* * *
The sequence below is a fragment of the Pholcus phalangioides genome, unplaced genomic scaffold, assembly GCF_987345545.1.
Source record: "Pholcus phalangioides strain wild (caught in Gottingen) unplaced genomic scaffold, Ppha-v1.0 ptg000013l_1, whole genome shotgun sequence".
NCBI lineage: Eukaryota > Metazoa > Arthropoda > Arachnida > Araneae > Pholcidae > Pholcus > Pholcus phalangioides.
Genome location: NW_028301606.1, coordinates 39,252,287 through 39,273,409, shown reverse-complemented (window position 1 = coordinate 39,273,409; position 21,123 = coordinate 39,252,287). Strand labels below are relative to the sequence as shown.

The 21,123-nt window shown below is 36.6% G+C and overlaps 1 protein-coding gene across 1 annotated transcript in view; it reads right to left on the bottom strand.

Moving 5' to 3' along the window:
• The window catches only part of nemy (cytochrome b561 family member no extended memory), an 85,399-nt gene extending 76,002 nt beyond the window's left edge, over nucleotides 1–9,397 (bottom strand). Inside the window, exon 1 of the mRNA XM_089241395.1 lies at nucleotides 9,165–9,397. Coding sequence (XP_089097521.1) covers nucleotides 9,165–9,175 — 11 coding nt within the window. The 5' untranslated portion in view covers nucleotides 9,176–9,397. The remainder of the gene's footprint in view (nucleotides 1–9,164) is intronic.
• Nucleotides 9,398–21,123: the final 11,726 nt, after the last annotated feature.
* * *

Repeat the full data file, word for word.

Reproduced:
The sequence below is a fragment of the Pholcus phalangioides genome, unplaced genomic scaffold, assembly GCF_987345545.1.
Source record: "Pholcus phalangioides strain wild (caught in Gottingen) unplaced genomic scaffold, Ppha-v1.0 ptg000013l_1, whole genome shotgun sequence".
NCBI lineage: Eukaryota > Metazoa > Arthropoda > Arachnida > Araneae > Pholcidae > Pholcus > Pholcus phalangioides.
Genome location: NW_028301606.1, coordinates 39,252,287 through 39,273,409, shown reverse-complemented (window position 1 = coordinate 39,273,409; position 21,123 = coordinate 39,252,287). Strand labels below are relative to the sequence as shown.

The 21,123-nt window shown below is 36.6% G+C and overlaps 1 protein-coding gene across 1 annotated transcript in view; it reads right to left on the bottom strand.

Moving 5' to 3' along the window:
• The window catches only part of nemy (cytochrome b561 family member no extended memory), an 85,399-nt gene extending 76,002 nt beyond the window's left edge, over nucleotides 1–9,397 (bottom strand). Inside the window, exon 1 of the mRNA XM_089241395.1 lies at nucleotides 9,165–9,397. Coding sequence (XP_089097521.1) covers nucleotides 9,165–9,175 — 11 coding nt within the window. The 5' untranslated portion in view covers nucleotides 9,176–9,397. The remainder of the gene's footprint in view (nucleotides 1–9,164) is intronic.
• Nucleotides 9,398–21,123: the final 11,726 nt, after the last annotated feature.